Antidepressants and pregnancy: weighing the choices
May 31, 2013
 Pregnant women facing depression may also face the dilemma of whether or not to treat the depression with antidepressants. Untreated depression during or after pregnancy has been linked to an increase in poor outcomes in both mother and child. However, depression in pregnancy often goes untreated because of concerns about potential negative effects of antidepressant medications on the fetus. 

BRCA mutations and breast cancer risk
April 11, 2013 Breast cancer is the most common cancer in women, affecting one in nine. In a small number of cases – about five to seven per cent – breast cancer is the result of a genetic change that makes a woman more susceptible to it. These genetic changes occur on the breast cancer 1 and breast cancer 2 – or BRCA1 and 2 – genes, and are known as BRCA mutations.

Endometriosis: a common cause of pelvic pain
March 25, 2013 Endometriosis is a condition in which tissue similar to the endometrium – the tissue that lines the uterus – also grows outside the uterus. It is a common condition that affects women in their reproductive years.

Yeast infections: when to see a doctor
Feb. 28, 2013 Most women will have a yeast infection at some point: 75 per cent of women get at least one during their lifetime. While there are plenty of over-the-counter treatments, there are times when it’s wise to see a doctor.

Exercise is strong medicine for heart health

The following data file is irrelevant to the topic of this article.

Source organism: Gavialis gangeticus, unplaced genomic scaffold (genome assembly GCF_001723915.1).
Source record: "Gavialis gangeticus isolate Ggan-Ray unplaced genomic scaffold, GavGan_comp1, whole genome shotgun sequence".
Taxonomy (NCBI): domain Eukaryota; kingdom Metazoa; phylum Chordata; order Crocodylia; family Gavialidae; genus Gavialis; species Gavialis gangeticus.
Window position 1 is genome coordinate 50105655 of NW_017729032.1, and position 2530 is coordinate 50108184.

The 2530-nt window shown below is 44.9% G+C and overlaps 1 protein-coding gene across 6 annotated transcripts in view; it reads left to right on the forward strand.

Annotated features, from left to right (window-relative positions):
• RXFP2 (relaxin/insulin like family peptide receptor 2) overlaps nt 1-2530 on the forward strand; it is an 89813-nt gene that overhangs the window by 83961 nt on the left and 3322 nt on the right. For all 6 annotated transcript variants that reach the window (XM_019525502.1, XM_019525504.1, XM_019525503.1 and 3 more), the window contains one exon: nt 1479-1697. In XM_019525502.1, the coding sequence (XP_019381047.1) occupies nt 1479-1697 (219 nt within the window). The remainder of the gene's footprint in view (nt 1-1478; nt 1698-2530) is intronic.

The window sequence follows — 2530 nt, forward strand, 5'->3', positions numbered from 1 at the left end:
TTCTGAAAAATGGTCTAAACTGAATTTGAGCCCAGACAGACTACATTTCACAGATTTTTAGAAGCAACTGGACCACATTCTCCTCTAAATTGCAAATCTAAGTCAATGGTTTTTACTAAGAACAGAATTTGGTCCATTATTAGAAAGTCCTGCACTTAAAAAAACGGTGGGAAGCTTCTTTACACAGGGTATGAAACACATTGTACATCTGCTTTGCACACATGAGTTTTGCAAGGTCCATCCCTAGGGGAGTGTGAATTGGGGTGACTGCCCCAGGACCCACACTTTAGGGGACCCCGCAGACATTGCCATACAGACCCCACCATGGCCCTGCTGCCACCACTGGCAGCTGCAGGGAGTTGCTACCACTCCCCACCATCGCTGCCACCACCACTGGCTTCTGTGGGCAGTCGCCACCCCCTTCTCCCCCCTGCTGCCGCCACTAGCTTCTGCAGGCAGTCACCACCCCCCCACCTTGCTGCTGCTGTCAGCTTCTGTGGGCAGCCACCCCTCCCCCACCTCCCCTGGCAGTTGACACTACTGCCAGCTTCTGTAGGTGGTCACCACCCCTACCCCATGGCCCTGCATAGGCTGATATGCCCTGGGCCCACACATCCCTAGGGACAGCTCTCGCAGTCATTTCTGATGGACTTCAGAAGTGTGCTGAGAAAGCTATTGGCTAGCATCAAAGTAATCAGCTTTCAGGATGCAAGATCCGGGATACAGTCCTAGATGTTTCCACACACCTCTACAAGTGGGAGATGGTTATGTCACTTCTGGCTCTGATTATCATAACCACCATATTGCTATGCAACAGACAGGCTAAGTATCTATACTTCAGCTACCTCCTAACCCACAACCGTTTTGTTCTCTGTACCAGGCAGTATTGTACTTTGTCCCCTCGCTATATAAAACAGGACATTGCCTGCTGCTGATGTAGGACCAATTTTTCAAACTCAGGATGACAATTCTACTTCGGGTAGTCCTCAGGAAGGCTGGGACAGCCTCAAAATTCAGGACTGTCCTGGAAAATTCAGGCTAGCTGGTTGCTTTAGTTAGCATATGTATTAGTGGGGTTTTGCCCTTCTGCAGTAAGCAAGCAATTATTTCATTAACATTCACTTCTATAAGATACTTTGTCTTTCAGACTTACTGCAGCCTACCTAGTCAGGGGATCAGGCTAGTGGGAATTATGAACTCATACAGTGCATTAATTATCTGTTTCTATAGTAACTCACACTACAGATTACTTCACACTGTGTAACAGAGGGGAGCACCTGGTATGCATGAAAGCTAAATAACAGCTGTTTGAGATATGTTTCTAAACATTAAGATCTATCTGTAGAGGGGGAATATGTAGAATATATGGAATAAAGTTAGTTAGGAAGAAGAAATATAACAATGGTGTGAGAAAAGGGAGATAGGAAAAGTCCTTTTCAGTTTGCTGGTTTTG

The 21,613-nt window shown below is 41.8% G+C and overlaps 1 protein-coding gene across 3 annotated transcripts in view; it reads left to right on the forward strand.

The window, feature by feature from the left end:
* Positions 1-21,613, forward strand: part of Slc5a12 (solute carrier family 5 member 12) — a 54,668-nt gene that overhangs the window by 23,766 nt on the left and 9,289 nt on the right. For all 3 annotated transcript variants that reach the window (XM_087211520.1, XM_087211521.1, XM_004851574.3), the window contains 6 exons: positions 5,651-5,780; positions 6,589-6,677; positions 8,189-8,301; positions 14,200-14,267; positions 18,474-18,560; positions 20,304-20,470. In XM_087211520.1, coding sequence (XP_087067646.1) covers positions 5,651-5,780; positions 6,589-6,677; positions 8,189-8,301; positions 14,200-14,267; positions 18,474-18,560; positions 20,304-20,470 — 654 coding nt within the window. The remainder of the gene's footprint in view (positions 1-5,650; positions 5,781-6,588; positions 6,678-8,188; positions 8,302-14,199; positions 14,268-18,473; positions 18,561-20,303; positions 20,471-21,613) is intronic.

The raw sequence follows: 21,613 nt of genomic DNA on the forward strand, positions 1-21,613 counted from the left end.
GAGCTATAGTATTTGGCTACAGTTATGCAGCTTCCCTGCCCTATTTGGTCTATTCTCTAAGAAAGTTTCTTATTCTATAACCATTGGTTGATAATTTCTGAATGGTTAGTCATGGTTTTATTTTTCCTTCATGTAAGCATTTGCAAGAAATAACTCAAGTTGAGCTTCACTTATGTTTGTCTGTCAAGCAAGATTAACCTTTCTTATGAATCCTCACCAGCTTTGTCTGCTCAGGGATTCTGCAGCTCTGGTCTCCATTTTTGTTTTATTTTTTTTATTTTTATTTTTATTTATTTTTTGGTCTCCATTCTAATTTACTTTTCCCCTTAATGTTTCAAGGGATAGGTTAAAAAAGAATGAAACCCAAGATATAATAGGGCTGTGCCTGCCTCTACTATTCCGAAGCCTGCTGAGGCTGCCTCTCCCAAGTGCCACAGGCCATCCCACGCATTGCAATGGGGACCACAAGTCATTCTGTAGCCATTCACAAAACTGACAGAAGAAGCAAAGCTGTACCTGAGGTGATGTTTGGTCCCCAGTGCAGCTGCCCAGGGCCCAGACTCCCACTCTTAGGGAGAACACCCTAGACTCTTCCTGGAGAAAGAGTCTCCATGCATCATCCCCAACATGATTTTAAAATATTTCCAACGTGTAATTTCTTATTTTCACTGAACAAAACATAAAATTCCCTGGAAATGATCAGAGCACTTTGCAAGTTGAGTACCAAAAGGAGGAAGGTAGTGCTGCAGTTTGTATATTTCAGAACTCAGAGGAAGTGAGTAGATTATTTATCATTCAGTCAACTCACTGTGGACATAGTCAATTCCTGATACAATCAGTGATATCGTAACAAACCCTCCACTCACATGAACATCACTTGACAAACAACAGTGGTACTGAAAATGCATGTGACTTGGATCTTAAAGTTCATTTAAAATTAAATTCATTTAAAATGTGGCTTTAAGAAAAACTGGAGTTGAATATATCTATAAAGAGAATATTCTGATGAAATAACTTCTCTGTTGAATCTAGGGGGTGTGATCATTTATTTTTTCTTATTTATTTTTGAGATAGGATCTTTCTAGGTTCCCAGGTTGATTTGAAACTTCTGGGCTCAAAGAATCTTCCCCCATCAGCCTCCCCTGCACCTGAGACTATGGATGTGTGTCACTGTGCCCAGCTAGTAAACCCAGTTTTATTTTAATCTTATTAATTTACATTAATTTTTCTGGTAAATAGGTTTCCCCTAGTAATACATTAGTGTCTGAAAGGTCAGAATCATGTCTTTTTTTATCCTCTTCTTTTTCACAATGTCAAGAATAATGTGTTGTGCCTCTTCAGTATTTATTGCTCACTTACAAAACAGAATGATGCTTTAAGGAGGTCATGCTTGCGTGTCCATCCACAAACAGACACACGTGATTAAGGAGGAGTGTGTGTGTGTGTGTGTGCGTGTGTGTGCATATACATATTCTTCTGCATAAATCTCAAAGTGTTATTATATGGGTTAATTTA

Feb. 22, 2013 One of the most powerful treatments to help prevent heart disease doesn’t need a prescription. Cardiovascular exercise – such as walking, swimming, biking – can be a remedy for a major heart risk.

Income level may affect diabetes risk
Jan 30, 2013 The risk of developing diabetes may be significantly greater in lower income groups compared to higher income groups, a new study from Women’s College Research Institute and the Institute for Clinical Evaluative Sciences shows.

New research explores effects of intimate partner violence in immigrant and Canadian-born women
Jan 8, 2013 A new research study highlights differences and similarities in how Canadian-born and immigrant women experience intimate partner violence.

New study highlights intimate partner violence by a former partner in immigrant and Canadian-born women
Jan. 8, 2013 A recent research study offers new insights into intimate partner violence as experienced by immigrant women in Canada.

Breast cancer survivors may be more likely to develop diabetes
Dec. 13, 2012 New research from Women’s College Research Institute and the Institute for Clinical Evaluative Sciences indicates that post-menopausal breast cancer survivors have an increased risk of developing diabetes compared to women who haven’t had breast cancer.

Despite declining smoking rates, women continue to develop lung diseases
Nov. 15, 2012 Lungs might not be the first thing that comes to mind when we think of differences between men and women, but smoking-related lung diseases do affect men and women differently.

Knowing your breasts: how early detection can save your life
Nov. 8, 2012 Since the mid-1980s, the death rate from breast cancer among Canadian women has decreased in each age group because of life-saving breast screening programs, increased breast awareness, as well as improved treatment options.